Naughty Dog is terrified of its audience. It is a studio that produces, not just AAA games, but the most idiomatic AAA games of the form, and so exhibits the quintessential traits always bred into the mindset. Shouldering huge risk, AAA studios are petrified of stepping out of line – a single brave decision could cost them millions. That AAA games tend to be the most politically and culturally backwards demonstrates this. They’re safe, they play to the market they’re familiar with, even if it’s an antiquated idea of the market that actually exists or could exist. That Naughty Dog needed to fight to have a girl on the cover, that this was a courageous battle for them to have chosen, does not exonerate them, it implicates them. For such a tiny step, such a sensible thing to be blown out of proportion contextualises the business they do as pitch perfect within the AAA song and dance.
I say this while enjoying many AAA games*. I love Metal Gear Solid, BioShock 2, Zone of the Enders 2, Final Fantasy – for all the faults in each title I’m still madly into them. So when I say this about AAA games in general, I’m not saying it out of spite against them, as a way to tout an outsider indie scene. As a critic, it’s my role to take things and break them apart and look at them, to interpret them for a message, to contextualize them within a plane of existence broader than bytes and code.
It’s very easy to see where The Last of Us came from when considering it as a product within Naughty Dog’s narrative. Their most lucrative and popular franchise, Uncharted, stains TLOU throughout. They’re very proud of this, they wear it on the front cover as a badge of honour. Were it framed as “From the creators of Jak and Daxter“, they might have had delivered something of a mixed message in tonal inheritance. I imagine it would have flown over the heads of their target audience, too, so here we are – The Last of Us, proudly descended from Uncharted. Continue reading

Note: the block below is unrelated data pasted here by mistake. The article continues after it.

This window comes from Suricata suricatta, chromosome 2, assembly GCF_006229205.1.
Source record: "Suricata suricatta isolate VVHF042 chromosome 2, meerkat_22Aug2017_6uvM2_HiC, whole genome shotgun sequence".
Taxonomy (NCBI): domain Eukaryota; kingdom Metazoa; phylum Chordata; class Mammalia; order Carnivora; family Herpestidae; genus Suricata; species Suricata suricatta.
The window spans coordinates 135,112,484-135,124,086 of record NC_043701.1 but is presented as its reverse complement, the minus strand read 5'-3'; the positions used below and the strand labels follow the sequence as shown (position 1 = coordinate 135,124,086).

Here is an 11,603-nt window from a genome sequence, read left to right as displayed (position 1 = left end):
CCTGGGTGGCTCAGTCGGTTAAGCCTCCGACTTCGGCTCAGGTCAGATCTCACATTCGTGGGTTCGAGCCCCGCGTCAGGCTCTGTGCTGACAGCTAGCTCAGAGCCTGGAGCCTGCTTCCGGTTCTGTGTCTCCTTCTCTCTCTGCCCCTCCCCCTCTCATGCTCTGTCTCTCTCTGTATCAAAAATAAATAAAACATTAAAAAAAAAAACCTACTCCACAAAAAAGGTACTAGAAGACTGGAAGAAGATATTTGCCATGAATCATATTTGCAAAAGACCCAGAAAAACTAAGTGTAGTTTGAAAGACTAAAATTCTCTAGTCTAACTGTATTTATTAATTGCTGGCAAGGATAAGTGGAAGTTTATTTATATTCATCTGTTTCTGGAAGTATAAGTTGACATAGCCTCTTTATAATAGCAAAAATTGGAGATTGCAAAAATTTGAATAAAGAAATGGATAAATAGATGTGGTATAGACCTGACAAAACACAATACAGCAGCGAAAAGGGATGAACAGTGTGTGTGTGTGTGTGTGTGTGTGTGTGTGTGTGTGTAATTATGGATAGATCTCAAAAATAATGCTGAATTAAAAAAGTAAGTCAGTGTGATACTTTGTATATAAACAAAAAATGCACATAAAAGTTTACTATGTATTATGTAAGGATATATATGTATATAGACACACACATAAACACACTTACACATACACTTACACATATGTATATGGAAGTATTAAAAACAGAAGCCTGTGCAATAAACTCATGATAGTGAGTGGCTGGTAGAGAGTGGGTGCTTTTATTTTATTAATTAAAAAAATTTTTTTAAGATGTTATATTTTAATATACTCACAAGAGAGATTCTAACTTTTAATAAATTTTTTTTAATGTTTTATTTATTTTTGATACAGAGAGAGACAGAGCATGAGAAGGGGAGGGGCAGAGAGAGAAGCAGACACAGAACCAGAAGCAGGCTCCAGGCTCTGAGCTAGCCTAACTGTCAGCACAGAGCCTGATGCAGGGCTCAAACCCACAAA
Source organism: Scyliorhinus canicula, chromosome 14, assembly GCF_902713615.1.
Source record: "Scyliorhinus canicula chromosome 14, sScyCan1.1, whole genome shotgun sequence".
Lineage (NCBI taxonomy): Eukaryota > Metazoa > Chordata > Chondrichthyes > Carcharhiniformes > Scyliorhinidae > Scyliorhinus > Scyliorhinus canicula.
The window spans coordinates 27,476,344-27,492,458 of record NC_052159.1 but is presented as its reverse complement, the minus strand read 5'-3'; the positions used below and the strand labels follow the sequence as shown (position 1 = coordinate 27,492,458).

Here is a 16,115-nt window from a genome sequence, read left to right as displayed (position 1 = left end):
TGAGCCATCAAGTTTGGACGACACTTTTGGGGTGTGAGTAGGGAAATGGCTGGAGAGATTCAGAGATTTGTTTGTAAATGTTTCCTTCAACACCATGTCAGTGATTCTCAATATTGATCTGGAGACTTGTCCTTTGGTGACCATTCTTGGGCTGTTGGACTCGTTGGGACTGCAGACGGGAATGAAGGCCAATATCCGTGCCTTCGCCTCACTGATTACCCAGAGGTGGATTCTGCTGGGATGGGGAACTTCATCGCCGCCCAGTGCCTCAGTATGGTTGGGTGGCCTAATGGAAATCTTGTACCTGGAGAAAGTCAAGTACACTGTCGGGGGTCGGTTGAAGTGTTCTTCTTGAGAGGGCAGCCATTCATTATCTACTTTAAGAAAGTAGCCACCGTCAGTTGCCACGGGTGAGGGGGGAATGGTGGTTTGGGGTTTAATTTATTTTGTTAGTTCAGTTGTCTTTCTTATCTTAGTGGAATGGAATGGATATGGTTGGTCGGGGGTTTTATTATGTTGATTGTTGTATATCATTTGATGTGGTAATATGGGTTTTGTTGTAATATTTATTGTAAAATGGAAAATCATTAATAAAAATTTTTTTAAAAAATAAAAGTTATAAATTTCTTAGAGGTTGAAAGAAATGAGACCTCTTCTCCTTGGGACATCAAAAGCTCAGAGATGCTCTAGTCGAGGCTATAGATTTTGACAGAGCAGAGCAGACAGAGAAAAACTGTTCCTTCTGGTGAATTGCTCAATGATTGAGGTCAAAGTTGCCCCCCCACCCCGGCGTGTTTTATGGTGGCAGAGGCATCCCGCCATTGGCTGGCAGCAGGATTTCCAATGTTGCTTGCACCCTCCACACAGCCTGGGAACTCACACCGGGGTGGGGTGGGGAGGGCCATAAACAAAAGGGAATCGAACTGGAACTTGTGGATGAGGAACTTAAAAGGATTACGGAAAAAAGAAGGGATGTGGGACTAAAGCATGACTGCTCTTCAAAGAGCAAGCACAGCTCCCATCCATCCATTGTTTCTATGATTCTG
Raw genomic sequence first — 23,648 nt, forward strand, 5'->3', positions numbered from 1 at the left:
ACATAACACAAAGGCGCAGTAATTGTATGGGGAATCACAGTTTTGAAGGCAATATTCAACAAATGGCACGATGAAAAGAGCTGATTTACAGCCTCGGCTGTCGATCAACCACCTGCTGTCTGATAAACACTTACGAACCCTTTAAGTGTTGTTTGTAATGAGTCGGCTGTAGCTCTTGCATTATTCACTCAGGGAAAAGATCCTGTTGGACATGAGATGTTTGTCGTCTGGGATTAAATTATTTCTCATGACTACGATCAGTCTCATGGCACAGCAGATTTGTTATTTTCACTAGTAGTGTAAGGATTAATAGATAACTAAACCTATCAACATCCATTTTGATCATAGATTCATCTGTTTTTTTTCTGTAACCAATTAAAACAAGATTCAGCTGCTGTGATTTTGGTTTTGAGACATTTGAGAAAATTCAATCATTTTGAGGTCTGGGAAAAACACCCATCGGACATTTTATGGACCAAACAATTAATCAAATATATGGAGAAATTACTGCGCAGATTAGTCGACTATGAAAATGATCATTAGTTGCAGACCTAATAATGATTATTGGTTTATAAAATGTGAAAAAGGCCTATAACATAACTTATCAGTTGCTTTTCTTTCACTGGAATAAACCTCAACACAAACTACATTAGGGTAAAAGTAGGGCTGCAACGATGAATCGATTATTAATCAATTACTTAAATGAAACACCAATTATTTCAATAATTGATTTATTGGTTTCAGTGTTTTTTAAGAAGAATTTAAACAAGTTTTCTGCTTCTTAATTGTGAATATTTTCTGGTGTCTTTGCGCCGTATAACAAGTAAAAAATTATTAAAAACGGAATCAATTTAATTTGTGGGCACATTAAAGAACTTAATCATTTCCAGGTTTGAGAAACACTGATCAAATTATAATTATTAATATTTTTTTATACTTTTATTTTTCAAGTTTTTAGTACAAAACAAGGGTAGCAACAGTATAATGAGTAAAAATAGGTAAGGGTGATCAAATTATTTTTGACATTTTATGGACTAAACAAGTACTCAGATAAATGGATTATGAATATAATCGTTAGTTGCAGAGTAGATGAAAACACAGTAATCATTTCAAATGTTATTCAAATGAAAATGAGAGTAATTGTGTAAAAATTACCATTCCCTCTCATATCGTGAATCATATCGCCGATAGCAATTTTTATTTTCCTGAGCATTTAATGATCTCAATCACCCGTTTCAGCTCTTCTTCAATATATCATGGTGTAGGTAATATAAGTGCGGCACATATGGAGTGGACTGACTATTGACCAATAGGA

In the weeks following Gone Home‘s release, I mentioned it had inspired so many worthwhile articles, they would properly warrant a dedicated TWIR. This post is fairly overdue so let’s pretend it’s intentionally been left this long to encourage longevity of discourse.
What follows is a list of the best write-ups, responses and critiques of Gone Home. I’ll endeavour to update the post with further articles of interest as I find them.
Please assume every article contains spoilers. I’ll also be spoiling bits and bobs in my editorializing. Continue reading
The question “But is it a game?” is a mad boring one. It’s often, maybe always, employed solely to disregard a videogame and dismiss it from conversation. Beyond: Two Souls “isn’t really a videogame” so what are you doing even talking about it. You’re just getting in the way of talking about real games, or you’re running the risk of promoting characteristics that are too un-game or whatever. That old blather, you know yourself.
I don’t really get what people benefit from bringing up that argument other than to make the hobby more exclusive and exclusionary, so I zone out of the “But is it a game?” discussion. My instinctual response is “I don’t care”, “maybe”, and “sure whatever”, in that order, since it doesn’t actually matter whether Gone Home is or isn’t a game for the purposes of any productive or insightful conversation about it. Even if it’s not a game, by the standards of some guy out there, everything said about it is still as relevant as it ever was.
That being said, I know some indie devs grow very protective of their games when the medium is held against them, that they vehemently retort “Of course it’s a game!” as a defence, rather than the perhaps more sensible “Bugger off.” So it seems “But is it a game?” carries weight in questioning a game’s legitimacy, if only because it offends treasured assumptions. Possibly heeding back to Darius Kazemi’s point about community back-patting. Possibly any number of reasons. Continue reading